Virtual machine checkpoints (formerly known as virtual machine snapshots) capture the state, data, and hardware configuration of a running virtual machine. In Windows Server 2012 R2, virtual machine snapshots were renamed to virtual machine checkpoints in Hyper-V manager to match the terminology used in System Center Virtual Machine Management. Checkpoints provide a fast and easy way to revert the virtual machine to a previous state. For this reason, virtual machine checkpoints are intended mainly for use in development and test environments. Having an easy way to revert a virtual machine can be very useful if you need to recreate a specific state or condition so that you can troubleshoot a problem.
We have got a few options when it comes to checkpoints; create, apply and delete them.
The last two always confuse me and I wanted to test it myself in my lab environment. I created a VM server 2012 R2 and just right clicked and choose create a checkpoint.
Before the checkpoint
After the checkpoint;
Now let me change some settings on the server; Background changed and a folder and a file created on the desktop.
APPLYING the CheckPoint; (I think the name is misleading)
Clicked on that…
So looks like if you want to just in case keep the changes on a different chackpoint, you can create a new one but I don’t want it now as I want to see what will happen just for applying.
VM in the background greyed out and status showing as starting..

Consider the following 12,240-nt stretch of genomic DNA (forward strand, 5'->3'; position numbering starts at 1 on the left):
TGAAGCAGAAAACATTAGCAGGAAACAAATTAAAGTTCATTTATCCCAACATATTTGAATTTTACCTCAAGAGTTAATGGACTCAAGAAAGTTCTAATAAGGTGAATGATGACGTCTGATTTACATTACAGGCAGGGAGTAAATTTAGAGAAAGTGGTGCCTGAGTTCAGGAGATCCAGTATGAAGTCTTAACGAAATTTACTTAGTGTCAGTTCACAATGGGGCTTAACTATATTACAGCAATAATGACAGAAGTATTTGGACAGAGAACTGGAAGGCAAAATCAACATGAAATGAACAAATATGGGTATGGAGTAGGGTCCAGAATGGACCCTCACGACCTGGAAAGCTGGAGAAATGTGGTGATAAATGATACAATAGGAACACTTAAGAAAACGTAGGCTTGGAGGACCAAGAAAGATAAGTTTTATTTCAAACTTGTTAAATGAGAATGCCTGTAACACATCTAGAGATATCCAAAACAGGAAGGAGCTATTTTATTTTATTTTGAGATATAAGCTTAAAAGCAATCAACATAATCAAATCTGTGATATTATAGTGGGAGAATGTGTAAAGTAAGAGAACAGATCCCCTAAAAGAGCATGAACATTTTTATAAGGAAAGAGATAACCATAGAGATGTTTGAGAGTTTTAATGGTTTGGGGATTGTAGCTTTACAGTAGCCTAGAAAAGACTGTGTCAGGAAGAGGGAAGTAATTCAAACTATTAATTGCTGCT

And then a few seconds later status showing as RESTORING….
Looks like everything taken back to the beginning and I still got the checkpoint. So All the changes I have made have been deleted.
And now what will happen if I choose DELETE CHECKPOINT …
Again i have made some changes.
Chose delete checkpoint…..
It has deleted the checkpoint and also copied and saved all the changes on to the original VM.
No snapshots in the folder where they normally saved.
Common Issues with deleting;
Fix: If possible, free up storage space on the volume where the .vhd file is located. In some cases this might not be possible. For example, the space is occupied by .vhd and .avhd files only. If you cannot free up space on the current volume, export the virtual machine to a volume that has sufficient disk space to allow the merge to complete. The process of exporting the virtual machine to delete snapshots consists of the following steps:
Export the virtual machine from the current location.
Import the virtual machine to a location that has sufficient storage space. The location should be a different volume on the same host to avoid configuration problems.
If the version of Hyper-V is earlier than Windows Server 2008 R2, turn on the virtual machine and then shut it down, to trigger the merge process at the new storage location.
If you want to move the virtual machine back to the original location, free up additional space. Then, import the virtual machine back to the original location.
Very useful link from Microsoft….